Traditional Scouting uses outdoor recreation to promote strong values, build self-confidence, and promote healthy, active living, developing the next generation of leaders. The Scouting Movement has over 35 million members in 216 countries around the world. Over half a billion people have been part of Scouting since the Movement was founded in 1907. We have programs for boys and girls ages 5 and up:
In 1907, Lord Baden-Powell of Gilwell lead the first Scouting camp on Brownsea Island in Poole Harbour, England. At the camp, he tested his educational ideas. That fall, he started writing the book Scouting for Boys which was published in six parts starting in January, 1908. The book outlines his training scheme to help develop young people into happy, healthy, useful citizens. His revolutionary educational ideas quickly spread around the world, both throughout the British Empire and in other countries. Young people enthusiastically took up playing the Game of Scouting. Adults saw the value that Scouting provides, teaching them skills and values that help them develop into well-rounded, capable, caring adults ready to the take on the challenges of the modern world.
The Scouting Method consists of several innovative educational ideas. The Law and Promise to put the values of Scouting into simple language that young people can easily understand and apply to everyday situations. In Scouting, young people learn by doing. They are given real challenges and given the skills to meet those challenges. The adult leadership ensures that the challenges are at the right level, that the young people have the skills they need, and that safety is taken care of so that the young people will always be safe. Scouting activities are progressive, building new skills on old ones as the young people grow and develop. Personal progression is marked with badges that are earned for completion of various requirements and mastery of skills. Young people in Scouting do most of their activities in small groups which bring together new and experienced members. The more experienced members provide leadership and training to the younger ones, under the supervision of the adults. Everyone has the opportunity to develop and put into practise leadership skills. The program is supported by uniforms, badges, ceremonies, and stories which help to communicate the key ideas of Scouting and make it attractive to young people. Scouting takes place primarily in the outdoors. Out in nature, young people learn about our dependence on the environment and their mutual interdependence on each other.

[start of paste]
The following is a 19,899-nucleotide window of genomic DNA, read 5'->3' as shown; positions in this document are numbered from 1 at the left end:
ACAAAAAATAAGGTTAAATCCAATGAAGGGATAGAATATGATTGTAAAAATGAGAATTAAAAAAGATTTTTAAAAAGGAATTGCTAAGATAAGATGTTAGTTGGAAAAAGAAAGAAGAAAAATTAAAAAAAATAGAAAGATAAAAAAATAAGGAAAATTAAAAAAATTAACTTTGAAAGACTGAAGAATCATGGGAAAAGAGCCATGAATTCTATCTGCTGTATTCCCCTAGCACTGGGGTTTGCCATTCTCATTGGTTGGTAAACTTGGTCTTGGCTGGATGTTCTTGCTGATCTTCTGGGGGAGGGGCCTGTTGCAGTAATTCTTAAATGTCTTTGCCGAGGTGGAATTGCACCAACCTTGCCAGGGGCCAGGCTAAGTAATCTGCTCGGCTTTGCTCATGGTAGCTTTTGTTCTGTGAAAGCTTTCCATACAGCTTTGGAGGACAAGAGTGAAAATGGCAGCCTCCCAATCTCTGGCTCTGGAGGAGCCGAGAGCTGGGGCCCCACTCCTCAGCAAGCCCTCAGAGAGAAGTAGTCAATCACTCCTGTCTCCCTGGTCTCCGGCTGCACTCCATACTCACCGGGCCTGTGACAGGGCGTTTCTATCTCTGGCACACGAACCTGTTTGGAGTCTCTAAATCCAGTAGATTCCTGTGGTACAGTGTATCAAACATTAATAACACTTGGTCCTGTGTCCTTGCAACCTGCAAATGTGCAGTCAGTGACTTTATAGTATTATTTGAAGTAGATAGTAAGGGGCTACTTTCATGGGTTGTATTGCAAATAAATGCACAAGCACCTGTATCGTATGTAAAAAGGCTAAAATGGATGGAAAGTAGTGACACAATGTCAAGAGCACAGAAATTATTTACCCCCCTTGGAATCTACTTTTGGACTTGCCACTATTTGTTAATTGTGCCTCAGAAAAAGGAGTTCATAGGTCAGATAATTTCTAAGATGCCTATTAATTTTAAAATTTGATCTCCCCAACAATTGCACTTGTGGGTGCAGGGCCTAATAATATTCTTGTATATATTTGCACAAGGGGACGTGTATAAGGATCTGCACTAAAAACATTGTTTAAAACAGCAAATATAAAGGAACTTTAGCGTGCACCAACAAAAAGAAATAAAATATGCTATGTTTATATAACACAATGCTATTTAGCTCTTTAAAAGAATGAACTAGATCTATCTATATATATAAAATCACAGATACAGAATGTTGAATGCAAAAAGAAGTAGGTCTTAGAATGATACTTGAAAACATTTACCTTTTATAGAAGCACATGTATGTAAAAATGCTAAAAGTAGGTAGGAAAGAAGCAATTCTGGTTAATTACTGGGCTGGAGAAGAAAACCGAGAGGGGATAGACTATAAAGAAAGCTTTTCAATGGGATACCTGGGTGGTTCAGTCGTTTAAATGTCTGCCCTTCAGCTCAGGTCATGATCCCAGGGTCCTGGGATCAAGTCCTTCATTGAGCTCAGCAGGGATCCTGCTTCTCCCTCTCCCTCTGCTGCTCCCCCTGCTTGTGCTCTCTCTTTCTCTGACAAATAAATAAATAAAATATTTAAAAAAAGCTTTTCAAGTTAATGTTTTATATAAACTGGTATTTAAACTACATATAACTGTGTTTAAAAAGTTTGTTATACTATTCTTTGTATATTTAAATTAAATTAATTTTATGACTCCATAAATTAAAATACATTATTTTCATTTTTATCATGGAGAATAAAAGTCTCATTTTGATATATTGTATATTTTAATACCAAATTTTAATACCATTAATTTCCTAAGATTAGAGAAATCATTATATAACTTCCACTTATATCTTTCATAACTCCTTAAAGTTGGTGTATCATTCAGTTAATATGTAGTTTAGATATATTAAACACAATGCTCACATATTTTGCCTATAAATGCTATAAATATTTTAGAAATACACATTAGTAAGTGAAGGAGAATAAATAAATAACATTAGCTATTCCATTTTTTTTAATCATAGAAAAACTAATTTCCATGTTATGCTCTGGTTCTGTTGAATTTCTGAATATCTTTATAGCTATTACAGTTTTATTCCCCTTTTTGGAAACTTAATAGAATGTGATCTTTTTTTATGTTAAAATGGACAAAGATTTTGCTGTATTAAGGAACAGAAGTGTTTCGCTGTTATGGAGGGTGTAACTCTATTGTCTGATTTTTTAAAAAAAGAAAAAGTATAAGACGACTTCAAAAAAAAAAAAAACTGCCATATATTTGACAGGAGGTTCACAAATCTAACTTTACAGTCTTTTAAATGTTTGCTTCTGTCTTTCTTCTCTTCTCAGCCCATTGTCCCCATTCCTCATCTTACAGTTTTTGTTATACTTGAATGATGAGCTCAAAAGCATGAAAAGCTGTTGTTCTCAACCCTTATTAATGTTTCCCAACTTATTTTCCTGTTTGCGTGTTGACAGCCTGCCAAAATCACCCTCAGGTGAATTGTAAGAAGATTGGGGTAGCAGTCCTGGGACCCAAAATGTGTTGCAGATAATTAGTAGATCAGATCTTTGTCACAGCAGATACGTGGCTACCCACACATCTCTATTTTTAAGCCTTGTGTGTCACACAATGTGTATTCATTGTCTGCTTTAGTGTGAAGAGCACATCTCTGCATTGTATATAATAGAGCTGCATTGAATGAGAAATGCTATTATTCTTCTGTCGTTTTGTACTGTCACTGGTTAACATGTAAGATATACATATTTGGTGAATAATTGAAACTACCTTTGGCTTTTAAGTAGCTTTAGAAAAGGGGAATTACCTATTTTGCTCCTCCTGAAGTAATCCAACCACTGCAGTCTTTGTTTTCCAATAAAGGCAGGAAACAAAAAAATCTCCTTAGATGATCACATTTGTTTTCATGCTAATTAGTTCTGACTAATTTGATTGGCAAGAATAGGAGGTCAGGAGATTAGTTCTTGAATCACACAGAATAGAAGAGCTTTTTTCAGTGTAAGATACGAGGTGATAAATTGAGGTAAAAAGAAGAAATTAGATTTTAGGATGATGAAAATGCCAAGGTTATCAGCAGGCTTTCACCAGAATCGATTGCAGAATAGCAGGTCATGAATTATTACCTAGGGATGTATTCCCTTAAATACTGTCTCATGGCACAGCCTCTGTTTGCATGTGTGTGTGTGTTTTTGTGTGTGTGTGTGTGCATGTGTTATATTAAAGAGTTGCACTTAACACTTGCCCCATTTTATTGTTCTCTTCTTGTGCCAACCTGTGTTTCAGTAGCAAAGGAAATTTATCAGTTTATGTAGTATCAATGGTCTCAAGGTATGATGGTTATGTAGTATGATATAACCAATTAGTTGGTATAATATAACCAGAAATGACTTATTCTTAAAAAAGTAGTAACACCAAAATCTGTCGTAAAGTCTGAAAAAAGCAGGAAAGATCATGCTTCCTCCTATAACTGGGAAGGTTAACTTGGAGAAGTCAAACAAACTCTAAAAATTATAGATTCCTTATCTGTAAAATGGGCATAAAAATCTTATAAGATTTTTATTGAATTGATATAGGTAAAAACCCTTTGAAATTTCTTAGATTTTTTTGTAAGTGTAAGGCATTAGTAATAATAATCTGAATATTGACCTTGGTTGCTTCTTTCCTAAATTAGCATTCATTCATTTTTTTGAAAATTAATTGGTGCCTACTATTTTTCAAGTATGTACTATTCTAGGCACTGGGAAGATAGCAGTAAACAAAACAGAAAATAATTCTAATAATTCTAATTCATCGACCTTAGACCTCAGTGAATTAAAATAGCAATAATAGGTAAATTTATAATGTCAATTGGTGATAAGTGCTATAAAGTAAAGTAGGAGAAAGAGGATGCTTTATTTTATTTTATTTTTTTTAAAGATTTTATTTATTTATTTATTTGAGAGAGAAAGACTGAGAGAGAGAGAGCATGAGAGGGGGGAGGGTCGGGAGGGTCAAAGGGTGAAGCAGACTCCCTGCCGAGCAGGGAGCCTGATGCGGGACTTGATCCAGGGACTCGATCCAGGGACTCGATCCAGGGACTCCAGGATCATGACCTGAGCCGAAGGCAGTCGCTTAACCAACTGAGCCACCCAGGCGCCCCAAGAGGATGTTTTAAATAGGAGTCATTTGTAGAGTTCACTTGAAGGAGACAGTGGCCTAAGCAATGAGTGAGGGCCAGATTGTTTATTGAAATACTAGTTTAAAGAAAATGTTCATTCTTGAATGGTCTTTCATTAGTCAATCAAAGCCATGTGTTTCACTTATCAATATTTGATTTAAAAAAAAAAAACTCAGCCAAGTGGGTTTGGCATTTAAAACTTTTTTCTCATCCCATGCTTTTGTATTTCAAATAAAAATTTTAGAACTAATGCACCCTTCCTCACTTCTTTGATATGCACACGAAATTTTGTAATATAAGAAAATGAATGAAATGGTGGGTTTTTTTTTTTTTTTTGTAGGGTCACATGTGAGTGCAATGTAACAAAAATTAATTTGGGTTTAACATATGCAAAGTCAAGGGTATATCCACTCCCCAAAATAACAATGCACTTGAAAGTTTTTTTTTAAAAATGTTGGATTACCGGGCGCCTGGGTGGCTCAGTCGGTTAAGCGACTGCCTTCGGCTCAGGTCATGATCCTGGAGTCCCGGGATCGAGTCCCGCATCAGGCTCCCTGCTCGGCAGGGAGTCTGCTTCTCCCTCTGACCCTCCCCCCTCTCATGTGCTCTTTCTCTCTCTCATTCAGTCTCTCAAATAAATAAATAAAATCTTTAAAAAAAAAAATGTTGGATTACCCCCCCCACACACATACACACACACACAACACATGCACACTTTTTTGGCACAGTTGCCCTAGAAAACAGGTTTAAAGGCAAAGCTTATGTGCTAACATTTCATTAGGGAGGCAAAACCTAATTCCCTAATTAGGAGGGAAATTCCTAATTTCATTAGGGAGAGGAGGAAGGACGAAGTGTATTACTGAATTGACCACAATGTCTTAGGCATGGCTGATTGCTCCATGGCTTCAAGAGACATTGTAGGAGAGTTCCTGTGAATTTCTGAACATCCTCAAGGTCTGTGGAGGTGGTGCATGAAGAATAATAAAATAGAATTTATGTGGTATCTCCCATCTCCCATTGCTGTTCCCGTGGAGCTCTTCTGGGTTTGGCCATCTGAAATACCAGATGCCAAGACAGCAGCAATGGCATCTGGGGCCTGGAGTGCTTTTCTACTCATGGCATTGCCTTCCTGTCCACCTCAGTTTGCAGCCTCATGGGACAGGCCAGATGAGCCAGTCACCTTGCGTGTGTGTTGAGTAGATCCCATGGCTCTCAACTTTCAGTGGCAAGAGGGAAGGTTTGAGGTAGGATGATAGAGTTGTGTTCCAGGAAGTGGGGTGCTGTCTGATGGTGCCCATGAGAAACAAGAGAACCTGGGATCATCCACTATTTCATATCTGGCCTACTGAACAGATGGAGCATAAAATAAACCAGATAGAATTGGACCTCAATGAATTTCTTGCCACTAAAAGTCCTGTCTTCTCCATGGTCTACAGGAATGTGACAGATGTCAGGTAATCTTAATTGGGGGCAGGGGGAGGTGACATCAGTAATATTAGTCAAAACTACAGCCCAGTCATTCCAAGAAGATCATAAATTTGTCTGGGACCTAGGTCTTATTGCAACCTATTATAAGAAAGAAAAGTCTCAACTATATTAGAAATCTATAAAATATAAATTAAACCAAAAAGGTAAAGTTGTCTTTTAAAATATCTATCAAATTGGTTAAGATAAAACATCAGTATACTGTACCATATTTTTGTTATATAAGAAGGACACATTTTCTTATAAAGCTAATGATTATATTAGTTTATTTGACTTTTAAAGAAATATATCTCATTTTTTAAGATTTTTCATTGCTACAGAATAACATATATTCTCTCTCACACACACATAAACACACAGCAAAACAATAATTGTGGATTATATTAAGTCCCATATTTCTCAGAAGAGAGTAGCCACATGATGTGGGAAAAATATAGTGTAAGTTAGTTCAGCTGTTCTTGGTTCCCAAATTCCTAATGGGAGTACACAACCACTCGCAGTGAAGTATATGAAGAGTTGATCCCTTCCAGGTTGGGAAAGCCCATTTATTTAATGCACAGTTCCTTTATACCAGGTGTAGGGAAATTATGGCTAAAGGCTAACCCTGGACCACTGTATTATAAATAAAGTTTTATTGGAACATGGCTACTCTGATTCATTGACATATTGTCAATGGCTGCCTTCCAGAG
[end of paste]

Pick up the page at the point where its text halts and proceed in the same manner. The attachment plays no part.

Scouting Waterloo Region operates some programs in cooperation with the Canadian Traditional Scouting Association, one of many Baden-Powell Scouting associations around the world. Together, we carry Baden-Powell’s vision into Scouting’s second century, keeping true to the original purpose and values of Scouting while adopting the latest standards in safety, child protection, environmental responsibility, and outdoor skills.
We believe that Scouting should be available to everyone. We keep costs reasonable and are committed to providing financial support where it is needed to ensure all young people are able to join Scouting.